Dearborn officers cleared in 2 fatal shootings
Two Dearborn police officers will not face criminal charges in connection with the fatal shootings of two African-Americans in separate incidents, the Wayne County Prosecutor’s Office said Wednesday.
The officers were cleared of charges in the deaths of Kevin Matthews, 35, who was shot Dec. 23, 2015, after a foot chase and tussle, and Janet Wilson, 31, of Detroit, who was fatally wounded on Jan. 27, following a disturbance outside Fairlane Town Center.
The incidents sparked comparisons to a spate of deadly shootings of unarmed African-American men by white police officers across the country. The deaths of Matthews and Wilson prompted local protests and calls for more thorough investigations.
Announcing her decision not to file criminal charges against the officers, Wayne County Prosecutor Kym Worthy said her office’s goal is to “make just decisions according to applicable law.”
“These decisions were particularly difficult and heart wrenching for all parties involved, including me,” Worthy said in a statement. “We take our responsibility very seriously and both cases had many issues to investigate.
“After careful analysis we have concluded that we cannot prove the Matthews case beyond a reasonable doubt because of the laws of self-defense,” she said. “We also cannot prove the Wilson case beyond a reasonable doubt because of the law of self-defense, the law of defense of others and the law regarding apprehension of a fleeing felon.”
The Detroit Coalition Against Police Brutality on Wednesday decried Worthy’s decision.
“Here it is almost a year to the day when Kevin Matthews was murdered by Dearborn police and the Wayne County prosecutor makes this call ... the ultimate insult to the Matthews family and the community,” said Kenneth Reed, a coalition spokesman. “This man wasn’t able to put up a tussle. He was hit by a car (a week before the shooting) and his arm was broken. We’ve very disappointed they are doing this to this family a few days before Christmas.”
Reed said he believes the prosecutor “had no intention of (prosecuting) those police officers anyway.”
Dearborn police refused to comment Wednesday.
Matthews was fatally shot some time after Dearborn officers responded to a report of a disturbance at a gas station at Tireman and Greenfield.When officers arrived, they asked Matthews to step outside the store, but he fled. .
Later, during an unrelated traffic stop, a Dearborn police officer saw Matthews walking near the same location. The officer yelled “Stop, police!” as Matthews fled. They ended up in a driveway in the 8800 block of Whitcomb, where Matthews climbed over a fence into a yard. An “intense struggle” ensued, the prosecutor said, and Matthews pulled the ammunition magazine from the officer’s duty belt. The officer, who was allegedly on his back, fired nine shots from his gun, killing Matthews.
The Prosecutor’s Office said audio and video from the traffic stop also was reviewed as part of its investigation.
It took four months to view the in-car video “due to a technical difficulty,” which required an analysis by experts from Dearborn Police Department, Detroit Police Department, Secret Service and the West Bloomfield Michigan Police Department.
The incident involving Wilson occurred after she left Fairlane, where she had caused a disturbance, yelling at a store clerk and other customers, authorities said. She also attempted to run down mall security that day, the Prosecutor’s Office said.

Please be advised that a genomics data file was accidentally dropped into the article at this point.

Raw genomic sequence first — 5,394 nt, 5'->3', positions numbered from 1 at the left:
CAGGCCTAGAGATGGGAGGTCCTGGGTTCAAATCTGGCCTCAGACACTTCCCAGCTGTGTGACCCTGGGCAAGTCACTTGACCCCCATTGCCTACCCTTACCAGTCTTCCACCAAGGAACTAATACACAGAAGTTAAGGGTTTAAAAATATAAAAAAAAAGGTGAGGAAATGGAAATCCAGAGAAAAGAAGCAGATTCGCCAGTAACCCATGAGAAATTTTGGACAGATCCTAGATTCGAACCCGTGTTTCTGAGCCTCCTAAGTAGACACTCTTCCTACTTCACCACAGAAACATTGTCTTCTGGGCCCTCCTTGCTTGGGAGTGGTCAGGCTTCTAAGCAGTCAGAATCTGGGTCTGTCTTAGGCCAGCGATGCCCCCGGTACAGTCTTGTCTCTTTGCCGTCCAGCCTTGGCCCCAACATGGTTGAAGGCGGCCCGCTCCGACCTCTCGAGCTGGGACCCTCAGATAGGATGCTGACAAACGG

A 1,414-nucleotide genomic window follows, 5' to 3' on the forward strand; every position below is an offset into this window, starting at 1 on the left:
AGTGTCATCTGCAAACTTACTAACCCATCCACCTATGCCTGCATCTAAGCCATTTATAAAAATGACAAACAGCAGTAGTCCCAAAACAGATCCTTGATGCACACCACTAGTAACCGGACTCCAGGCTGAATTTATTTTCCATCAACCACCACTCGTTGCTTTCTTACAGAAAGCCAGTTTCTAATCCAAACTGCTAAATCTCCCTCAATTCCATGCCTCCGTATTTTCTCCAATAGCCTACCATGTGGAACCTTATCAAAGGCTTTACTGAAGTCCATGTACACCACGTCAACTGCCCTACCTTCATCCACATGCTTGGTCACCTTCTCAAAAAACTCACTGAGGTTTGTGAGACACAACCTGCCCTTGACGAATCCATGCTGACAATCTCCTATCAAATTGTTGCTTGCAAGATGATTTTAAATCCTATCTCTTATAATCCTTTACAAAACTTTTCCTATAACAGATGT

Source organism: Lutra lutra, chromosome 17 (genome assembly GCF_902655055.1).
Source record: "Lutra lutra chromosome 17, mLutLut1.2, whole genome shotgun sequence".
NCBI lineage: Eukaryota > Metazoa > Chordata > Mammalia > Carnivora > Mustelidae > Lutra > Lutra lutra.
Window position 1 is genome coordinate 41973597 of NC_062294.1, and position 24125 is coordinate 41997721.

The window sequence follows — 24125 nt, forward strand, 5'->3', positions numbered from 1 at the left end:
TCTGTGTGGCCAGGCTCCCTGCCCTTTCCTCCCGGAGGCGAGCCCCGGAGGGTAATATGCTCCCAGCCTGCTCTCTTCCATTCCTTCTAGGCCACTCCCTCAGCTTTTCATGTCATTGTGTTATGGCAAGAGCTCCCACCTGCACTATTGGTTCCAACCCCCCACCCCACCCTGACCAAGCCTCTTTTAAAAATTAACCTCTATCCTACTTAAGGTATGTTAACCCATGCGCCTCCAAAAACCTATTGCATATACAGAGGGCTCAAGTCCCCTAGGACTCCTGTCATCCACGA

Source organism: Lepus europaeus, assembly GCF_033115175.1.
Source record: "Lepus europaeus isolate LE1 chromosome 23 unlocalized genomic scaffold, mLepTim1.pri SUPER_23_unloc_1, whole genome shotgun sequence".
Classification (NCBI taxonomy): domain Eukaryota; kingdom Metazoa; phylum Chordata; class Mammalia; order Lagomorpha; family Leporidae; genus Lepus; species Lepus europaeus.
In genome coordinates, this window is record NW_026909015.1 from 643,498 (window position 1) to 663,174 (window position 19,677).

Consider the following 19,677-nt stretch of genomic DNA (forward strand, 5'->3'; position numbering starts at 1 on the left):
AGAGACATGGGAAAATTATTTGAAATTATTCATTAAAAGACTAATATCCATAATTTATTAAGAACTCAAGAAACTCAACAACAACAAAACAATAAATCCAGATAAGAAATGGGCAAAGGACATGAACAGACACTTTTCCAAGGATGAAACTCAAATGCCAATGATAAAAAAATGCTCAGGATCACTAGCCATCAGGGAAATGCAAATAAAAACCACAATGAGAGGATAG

Dearborn police followed Wilson on Hubbard Drive as she left was allegedly driving erratically and making gestures at others.
Two officers approached Wilson’s vehicle. One officer was allegedly “inches” from the front bumper of Wilson’s vehicle when she allegedly pulled forward. The officer pointed a gun at Wilson as he ordered her to stop and turn the vehicle off. The officer shot three times through the front windshield on the passenger side of the vehicle and once through the passenger side window.
According to the Prosecutor’s Office, video from the patrol car shows the officer near the bumper “backing away from Wilson’s car as he continues to shoot.”
“It does not make sense that he would move backward and discharge his weapon unless he felt the need to immediately move to a place of safety, while Ms. Wilson’s car was moving,” the release notes.
Wilson was taken to a hospital, where she was pronounced dead. She had three gunshot wounds to her chest and another that entered and exited an arm.
“It is well established that a police officer attempting to make a lawful arrest may use that force which is reasonable under the circumstances in his own self-defense,” the Prosecutor’s Office said.
Both Matthews and Wilson “had mental issues and they both were unarmed,” said Reed from the Detroit coalition.
“(Police officers) had her pinned in. All of the officers on the scene and they couldn’t take that woman into custody without shooting her to death,” he added.
The families of Matthews and Wilson have filed multi-million dollar federal lawsuits against the city of Dearborn and the officers involved.
“Today marks another dark day in the criminal justice system. Janet Wilson’s family is deeply disappointed in the prosecutor’s decision and disagrees with her analysis of the evidence, notably the discrediting of valid eyewitness testimony,” said A. Vince Colella, an attorney representing Wilson’s family. “Prosecutor Worthy’s decision not to charge is another example of how the criminal justice system is ill-equipped to deal with fatal police shootings and rogue police officers who use excessive force against citizens.”